Employees (with the exceptions of some domestic employees, hawkers or those covered by existing occupational retirement schemes with exemption certificates, etc.) between the age of 18 and 65 are required to join MPF schemes.
MPF is generally mandatory for employers and self-employed persons. It is the statutory obligation of employers to join the scheme to cover their employees and any self-employed persons to join the scheme to cover themselves. Failure to do so would subject them to criminal liability.
My employer has not made any MPF contribution or contribution to other retirement scheme for me since the beginning of my employment. Has he violated the law?
According to the Mandatory Provident Fund Schemes Ordinance, employers must take all practicable steps to ensure that employees become members of registered provident fund schemes within the permitted period, and must pay contributions to the relevant schemes. This requirement does not apply to those employees employed for less than 60 days (except for casual employees).
Offence and Penalties
Employers who fail to comply with the above requirement are liable to:
- a fine at $100,000 and imprisonment for 6 months on the first occasion on which they are convicted of the offence; and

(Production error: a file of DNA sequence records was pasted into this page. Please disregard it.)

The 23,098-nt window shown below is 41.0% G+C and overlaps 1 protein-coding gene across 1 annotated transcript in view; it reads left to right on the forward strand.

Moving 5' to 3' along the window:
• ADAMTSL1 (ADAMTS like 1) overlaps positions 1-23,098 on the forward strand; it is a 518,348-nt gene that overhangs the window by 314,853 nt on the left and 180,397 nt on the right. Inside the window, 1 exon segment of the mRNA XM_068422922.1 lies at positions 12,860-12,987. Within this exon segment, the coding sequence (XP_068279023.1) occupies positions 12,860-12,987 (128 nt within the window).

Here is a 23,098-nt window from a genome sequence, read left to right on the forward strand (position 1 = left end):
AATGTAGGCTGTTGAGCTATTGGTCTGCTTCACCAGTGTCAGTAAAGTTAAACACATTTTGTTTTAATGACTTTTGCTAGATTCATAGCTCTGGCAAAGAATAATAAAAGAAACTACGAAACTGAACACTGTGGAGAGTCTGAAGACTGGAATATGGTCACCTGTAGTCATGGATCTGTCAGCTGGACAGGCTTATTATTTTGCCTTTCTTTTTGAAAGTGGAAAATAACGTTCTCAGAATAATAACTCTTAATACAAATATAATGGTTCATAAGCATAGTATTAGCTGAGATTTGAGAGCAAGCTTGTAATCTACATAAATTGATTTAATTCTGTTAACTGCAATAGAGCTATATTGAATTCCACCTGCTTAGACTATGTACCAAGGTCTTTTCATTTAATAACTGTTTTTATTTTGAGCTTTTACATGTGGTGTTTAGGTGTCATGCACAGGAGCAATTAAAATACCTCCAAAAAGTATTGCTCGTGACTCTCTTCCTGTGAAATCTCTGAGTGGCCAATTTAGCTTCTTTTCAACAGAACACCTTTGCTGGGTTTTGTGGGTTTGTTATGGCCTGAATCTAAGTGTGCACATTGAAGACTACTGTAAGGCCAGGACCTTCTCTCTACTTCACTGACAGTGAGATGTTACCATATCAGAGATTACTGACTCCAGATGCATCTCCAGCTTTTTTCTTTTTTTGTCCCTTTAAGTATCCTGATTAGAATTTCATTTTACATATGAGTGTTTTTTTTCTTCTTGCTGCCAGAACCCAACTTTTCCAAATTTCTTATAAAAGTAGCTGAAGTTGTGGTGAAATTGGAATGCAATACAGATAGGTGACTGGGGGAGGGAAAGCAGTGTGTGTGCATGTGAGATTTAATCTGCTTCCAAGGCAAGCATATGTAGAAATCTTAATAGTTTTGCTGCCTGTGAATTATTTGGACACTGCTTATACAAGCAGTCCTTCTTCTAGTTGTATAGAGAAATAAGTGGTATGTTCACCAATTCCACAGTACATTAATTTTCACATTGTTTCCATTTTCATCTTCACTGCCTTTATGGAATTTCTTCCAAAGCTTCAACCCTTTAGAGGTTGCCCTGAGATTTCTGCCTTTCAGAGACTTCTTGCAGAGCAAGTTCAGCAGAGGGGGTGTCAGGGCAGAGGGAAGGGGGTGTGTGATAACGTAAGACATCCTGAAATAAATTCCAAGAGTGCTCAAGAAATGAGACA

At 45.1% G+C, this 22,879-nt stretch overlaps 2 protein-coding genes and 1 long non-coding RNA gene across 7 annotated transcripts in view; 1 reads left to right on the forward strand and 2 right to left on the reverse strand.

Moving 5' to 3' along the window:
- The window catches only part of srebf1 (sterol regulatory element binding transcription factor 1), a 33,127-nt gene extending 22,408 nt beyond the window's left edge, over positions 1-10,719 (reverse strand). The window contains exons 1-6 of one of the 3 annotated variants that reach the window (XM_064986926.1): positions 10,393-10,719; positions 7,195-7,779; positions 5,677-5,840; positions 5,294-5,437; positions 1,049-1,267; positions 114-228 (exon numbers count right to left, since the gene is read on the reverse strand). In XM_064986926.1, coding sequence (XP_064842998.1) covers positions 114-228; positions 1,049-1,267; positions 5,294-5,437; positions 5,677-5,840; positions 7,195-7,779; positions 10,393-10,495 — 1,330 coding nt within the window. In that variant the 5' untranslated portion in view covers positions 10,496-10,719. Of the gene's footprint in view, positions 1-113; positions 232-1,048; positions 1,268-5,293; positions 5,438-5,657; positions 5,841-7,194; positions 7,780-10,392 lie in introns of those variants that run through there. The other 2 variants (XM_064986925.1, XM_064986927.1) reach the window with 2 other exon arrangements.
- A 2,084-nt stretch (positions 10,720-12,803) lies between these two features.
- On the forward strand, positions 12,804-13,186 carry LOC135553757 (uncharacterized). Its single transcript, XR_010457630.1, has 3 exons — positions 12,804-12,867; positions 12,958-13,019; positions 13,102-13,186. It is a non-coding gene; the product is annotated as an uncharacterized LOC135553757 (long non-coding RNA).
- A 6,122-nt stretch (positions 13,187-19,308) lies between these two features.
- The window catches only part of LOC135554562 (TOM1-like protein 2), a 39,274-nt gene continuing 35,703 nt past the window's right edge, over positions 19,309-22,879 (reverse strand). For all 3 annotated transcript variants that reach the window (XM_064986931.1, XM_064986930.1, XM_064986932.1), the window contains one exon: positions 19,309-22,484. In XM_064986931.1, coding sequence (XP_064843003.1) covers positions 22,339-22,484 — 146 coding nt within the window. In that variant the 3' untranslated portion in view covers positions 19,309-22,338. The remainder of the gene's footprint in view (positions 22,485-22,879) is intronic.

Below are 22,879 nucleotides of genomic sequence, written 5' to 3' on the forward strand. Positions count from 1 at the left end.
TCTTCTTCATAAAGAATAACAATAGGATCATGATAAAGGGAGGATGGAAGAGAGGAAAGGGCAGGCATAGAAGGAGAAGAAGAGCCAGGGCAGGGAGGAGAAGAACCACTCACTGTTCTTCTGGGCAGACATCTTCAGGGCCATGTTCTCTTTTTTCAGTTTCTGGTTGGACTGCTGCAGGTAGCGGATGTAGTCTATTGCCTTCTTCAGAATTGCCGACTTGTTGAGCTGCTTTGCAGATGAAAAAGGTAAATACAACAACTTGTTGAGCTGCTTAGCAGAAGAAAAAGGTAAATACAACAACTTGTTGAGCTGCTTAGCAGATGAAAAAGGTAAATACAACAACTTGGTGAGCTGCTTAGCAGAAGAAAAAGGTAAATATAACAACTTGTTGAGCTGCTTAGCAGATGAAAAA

- a fine of $200000 and to imprisonment for 12 months on each subsequent occasion.
Can employers re-engage their employees under new contracts as self-employed persons in face of the implementation of the Mandatory Provident Fund Schemes to reduce the employees' benefits that are payable under the Employment Ordinance and other labour legislation?
Employers should not unilaterally change the status of their employees in face of the implementation of the Mandatory Provident Fund Schemes.
If the employer-employee relationship remains in essence, then subject to the Court's ruling on the actual circumstances of the case, the relevant employee may still be entitled to the benefits under the Employment Ordinance (and other labour legislation ), though that employee has been labelled as a self-employed person.
Under common law, if substantial and fundamental changes to the detriment of an employee have been made to the contract of employment arising from the employer's conduct without the employee's consent, that employee can claim for termination compensation from the employer on the grounds of constructive dismissal. An aggrieved employee with two years' service under a continuous contract can also claim remedies for unreasonable dismissal against the employer under the Employment Ordinance.